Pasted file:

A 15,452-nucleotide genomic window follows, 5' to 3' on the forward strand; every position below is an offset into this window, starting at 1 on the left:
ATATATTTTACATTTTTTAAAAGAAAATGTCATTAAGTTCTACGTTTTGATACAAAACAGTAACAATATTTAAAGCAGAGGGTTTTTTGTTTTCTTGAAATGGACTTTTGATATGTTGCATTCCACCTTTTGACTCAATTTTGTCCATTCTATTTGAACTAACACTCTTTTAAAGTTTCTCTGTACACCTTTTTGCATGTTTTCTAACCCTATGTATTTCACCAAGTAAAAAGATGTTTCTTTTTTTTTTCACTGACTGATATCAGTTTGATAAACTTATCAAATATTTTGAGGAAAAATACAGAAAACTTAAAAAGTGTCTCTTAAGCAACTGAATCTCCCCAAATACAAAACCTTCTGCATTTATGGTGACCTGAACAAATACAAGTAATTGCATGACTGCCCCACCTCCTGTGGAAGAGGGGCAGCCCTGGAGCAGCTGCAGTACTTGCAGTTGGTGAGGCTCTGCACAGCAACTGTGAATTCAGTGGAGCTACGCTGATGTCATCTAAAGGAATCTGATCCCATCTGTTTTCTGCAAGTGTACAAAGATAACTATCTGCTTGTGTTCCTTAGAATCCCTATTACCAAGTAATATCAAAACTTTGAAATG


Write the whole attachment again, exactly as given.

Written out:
A 15,452-nucleotide genomic window follows, 5' to 3' on the forward strand; every position below is an offset into this window, starting at 1 on the left:
ATATATTTTACATTTTTTAAAAGAAAATGTCATTAAGTTCTACGTTTTGATACAAAACAGTAACAATATTTAAAGCAGAGGGTTTTTTGTTTTCTTGAAATGGACTTTTGATATGTTGCATTCCACCTTTTGACTCAATTTTGTCCATTCTATTTGAACTAACACTCTTTTAAAGTTTCTCTGTACACCTTTTTGCATGTTTTCTAACCCTATGTATTTCACCAAGTAAAAAGATGTTTCTTTTTTTTTTCACTGACTGATATCAGTTTGATAAACTTATCAAATATTTTGAGGAAAAATACAGAAAACTTAAAAAGTGTCTCTTAAGCAACTGAATCTCCCCAAATACAAAACCTTCTGCATTTATGGTGACCTGAACAAATACAAGTAATTGCATGACTGCCCCACCTCCTGTGGAAGAGGGGCAGCCCTGGAGCAGCTGCAGTACTTGCAGTTGGTGAGGCTCTGCACAGCAACTGTGAATTCAGTGGAGCTACGCTGATGTCATCTAAAGGAATCTGATCCCATCTGTTTTCTGCAAGTGTACAAAGATAACTATCTGCTTGTGTTCCTTAGAATCCCTATTACCAAGTAATATCAAAACTTTGAAATG